Sydney Opera House

Helping singers sound their best

Pittsburgh Opera Music Director Antony Walker, who conducts Rossini’s The Barber of Seville at the Sydney Opera House this month, talks to Allerta! about coloratura, comedy, being a singers’ conductor and making his Met debut in Gluck’s L’Orfeo this April.

Allerta!: You once conducted the final act of Aida while singing the role of Radamès from the pit. How does your singing background inform your conducting style?  

Antony Walker: When I rehearse an orchestra, in the first read I always sing certain phrases, because sometimes it’s easier for the orchestra to lock in to accompanying the voice by listening to the way I sing a phrase and relating that to my gesture. Also, some symphonic conductors treat opera as if it’s a score ultimately governed by the music, where the words are of secondary importance. For me, language is extremely important: opera has a story to tell and if you’re not telling the story, something is not right.

Allerta!: You’re also a trained cellist. Do you sometimes look at the score from the vantage point of the string section?

AW: Yes, in the sense that when you’re playing a string instrument there are various articulation possibilities. In Rossini’s time, orchestral players changed bow strokes several times even in legato melodies, and that spilled over into the way people sang. 

Allerta!: Rossini has a highly characteristic comedy style, filled with exuberant runs, trills and coloratura. How does this support the drama?

AW: It depends on the situation. In his opening cavatina, for example, the count woos Rosina with beautiful filigree lines and elegant embellishments – he’s showing off in a gentle way. In the cabaletta his music becomes faster and more virtuosic, so that the coloratura works as a bravura element: Look how fast I can sing!

Likewise, Figaro’s first aria reveals his quick-witted nature through the number of consonants and syllables that he articulates in a very short time, and Rosina, who starts her first aria very smoothly, reveals her determination when she begins to talk about winning over Lindoro in an increasingly virtuosic singing style.

Rossini makes the coloratura work in very specific dramatic ways; the challenge is to make sure that the singers really embrace this.

Allerta!: Barber was the earliest Italian opera never to have disappeared from the repertoire. What ensured its continued popularity, when Guillaume Tell, generally considered Rossini’s masterpiece, is rarely performed today?

AW: Guillaume Tell is very long, and if you cut it, you destroy its structure, which is why it is so seldom performed. Barber by contrast is a simple, compelling story that has been structured very beautifully. It was the first Italian opera performed in Italian in the US, which has always given it a special place in the repertoire there, and it requires modest forces – a small men’s chorus, six to eight principals and a small orchestra – so that it’s economical to perform. And it’s damned funny!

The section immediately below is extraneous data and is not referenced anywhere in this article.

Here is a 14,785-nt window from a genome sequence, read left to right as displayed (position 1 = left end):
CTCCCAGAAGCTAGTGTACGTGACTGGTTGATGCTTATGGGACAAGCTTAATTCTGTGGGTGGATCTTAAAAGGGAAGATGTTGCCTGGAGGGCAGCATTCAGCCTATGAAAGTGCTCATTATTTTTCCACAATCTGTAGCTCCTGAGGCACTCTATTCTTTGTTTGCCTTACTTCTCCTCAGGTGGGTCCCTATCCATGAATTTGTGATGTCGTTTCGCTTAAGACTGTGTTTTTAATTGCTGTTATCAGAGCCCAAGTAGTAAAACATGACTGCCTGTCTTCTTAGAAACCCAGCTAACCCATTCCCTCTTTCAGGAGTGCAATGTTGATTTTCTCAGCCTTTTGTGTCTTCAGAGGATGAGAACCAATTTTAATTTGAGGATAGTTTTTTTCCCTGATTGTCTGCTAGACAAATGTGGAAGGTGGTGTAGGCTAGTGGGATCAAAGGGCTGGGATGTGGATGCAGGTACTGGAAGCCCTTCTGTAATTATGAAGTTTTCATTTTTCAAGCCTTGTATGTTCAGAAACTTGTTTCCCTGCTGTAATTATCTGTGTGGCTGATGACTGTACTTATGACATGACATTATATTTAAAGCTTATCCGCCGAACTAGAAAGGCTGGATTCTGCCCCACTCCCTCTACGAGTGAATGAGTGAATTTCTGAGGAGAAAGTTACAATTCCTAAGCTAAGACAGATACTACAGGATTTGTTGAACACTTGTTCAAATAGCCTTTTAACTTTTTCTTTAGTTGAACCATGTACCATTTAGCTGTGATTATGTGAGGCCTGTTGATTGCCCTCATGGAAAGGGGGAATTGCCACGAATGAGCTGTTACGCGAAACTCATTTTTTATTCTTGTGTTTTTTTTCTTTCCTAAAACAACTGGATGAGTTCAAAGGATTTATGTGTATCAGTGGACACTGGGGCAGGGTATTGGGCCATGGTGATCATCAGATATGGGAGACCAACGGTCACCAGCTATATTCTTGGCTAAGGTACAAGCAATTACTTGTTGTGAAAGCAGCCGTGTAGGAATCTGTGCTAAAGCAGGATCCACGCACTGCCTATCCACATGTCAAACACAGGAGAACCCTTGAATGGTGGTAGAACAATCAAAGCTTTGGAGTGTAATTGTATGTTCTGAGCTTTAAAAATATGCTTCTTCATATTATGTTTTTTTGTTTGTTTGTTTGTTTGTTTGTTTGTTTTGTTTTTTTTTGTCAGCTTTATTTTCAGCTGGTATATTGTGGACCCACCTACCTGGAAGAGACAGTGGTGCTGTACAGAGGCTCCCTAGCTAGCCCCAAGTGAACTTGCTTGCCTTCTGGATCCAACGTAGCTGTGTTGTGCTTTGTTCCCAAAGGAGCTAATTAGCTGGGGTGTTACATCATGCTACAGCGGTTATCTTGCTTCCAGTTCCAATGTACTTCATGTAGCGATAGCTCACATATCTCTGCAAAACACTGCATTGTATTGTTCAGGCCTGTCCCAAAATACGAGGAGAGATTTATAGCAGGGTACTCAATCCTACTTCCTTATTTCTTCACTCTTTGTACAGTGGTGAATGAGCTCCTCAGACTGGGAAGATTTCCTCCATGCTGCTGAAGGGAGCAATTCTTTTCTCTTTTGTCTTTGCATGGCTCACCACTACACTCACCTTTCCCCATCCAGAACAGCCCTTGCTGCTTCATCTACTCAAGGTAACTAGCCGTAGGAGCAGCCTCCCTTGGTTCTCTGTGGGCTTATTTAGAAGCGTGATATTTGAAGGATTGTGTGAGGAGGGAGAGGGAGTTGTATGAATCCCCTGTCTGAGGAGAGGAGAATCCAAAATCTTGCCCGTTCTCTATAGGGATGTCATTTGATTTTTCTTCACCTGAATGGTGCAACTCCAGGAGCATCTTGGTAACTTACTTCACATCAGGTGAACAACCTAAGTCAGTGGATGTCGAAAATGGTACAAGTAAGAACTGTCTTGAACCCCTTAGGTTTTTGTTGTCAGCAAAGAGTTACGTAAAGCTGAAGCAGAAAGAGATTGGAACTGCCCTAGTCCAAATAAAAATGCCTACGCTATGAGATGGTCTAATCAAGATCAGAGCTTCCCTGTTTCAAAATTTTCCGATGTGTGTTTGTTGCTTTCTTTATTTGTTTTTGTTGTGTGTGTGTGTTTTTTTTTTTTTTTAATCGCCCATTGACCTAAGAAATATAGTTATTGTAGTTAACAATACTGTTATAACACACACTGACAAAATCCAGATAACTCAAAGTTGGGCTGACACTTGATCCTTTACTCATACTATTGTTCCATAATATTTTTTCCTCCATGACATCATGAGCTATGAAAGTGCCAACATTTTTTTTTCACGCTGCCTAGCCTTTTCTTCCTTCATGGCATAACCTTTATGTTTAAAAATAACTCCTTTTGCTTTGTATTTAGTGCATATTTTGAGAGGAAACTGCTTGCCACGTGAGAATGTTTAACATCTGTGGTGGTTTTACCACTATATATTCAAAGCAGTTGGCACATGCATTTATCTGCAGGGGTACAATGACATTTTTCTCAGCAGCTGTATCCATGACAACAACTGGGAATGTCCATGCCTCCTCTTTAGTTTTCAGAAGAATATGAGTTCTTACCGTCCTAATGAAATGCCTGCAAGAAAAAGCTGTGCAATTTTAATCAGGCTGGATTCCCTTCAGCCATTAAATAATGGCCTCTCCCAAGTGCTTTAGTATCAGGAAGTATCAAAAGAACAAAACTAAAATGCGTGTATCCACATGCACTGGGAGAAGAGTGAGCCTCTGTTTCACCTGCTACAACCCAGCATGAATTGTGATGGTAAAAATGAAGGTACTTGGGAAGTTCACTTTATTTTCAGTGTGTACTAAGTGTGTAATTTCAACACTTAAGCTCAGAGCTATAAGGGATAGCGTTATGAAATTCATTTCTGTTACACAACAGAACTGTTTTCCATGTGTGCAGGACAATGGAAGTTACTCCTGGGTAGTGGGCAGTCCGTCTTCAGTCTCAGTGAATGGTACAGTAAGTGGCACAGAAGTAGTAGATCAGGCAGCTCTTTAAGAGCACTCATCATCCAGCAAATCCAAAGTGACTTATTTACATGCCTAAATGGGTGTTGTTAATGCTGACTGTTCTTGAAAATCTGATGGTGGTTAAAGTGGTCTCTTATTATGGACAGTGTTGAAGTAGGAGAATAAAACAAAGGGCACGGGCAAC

Allerta!: What are the pitfalls of conducting the piece?

AW: The tempo which you had in mind, and which might work brilliantly with the orchestra, might not work for the singers, and if the singers can’t articulate fast enough, it will sound laboured. So you have to massage the tempo to suit the singer’s coloratura. The beauty of Rossini is that there is flexibility in the musical language.

Allerta!: Until the mid-20th century, Rossini’s comedies were performed in a slapstick style – it was as if singers didn’t take it seriously. Why was that?

AW: Because they couldn’t sing the music – we only began to regain the technique for singing those runs and trills and ornaments in the past 40 years. Even in the last 20 years, thanks to the work of singers like Cecilia Bartoli, there’s been a renaissance in Rossini singing. These days there are artists who specialise in Rossini. And some of them still leave out some of the ornaments.

Allerta!: Why is it so difficult to find a baritone to sing the role of Figaro?      

AW: Because Figaro is the only major high baritone role that requires substantial coloratura. Giorgio Caoduro, who is Figaro in Opera Australia’s revival this month, specialises in bel canto and Rossini and has a fantastic coloratura.

Allerta!:Do you sometimes have strong differences of opinion with a singer?

AW: Oh yes, quite frequently. It’s natural, as a passionate artist dealing with other passionate artists!

Allerta!:How do you resolve them?

AW:It depends who the singer is…

Allerta!: If it’s Renée Fleming you fall in with what she wants?

AW: I’ve never worked with Renée Fleming but I suspect that might be the case! (Laughs) But there are not many singers of that stature around. Personally I like to compromise. 

Allerta: You’ve never had a singer storm off?

AW: I’ve never let it get to that stage – it’s not productive, and ultimately the singers have to sing the music. My role is to help them sound as good as they possibly can. That and to be the composer’s advocate.

Allerta: Any exciting commitments coming up?

AW: Yes, my Met debut in Gluck’s L’Orfeo this April. I’m very excited about that!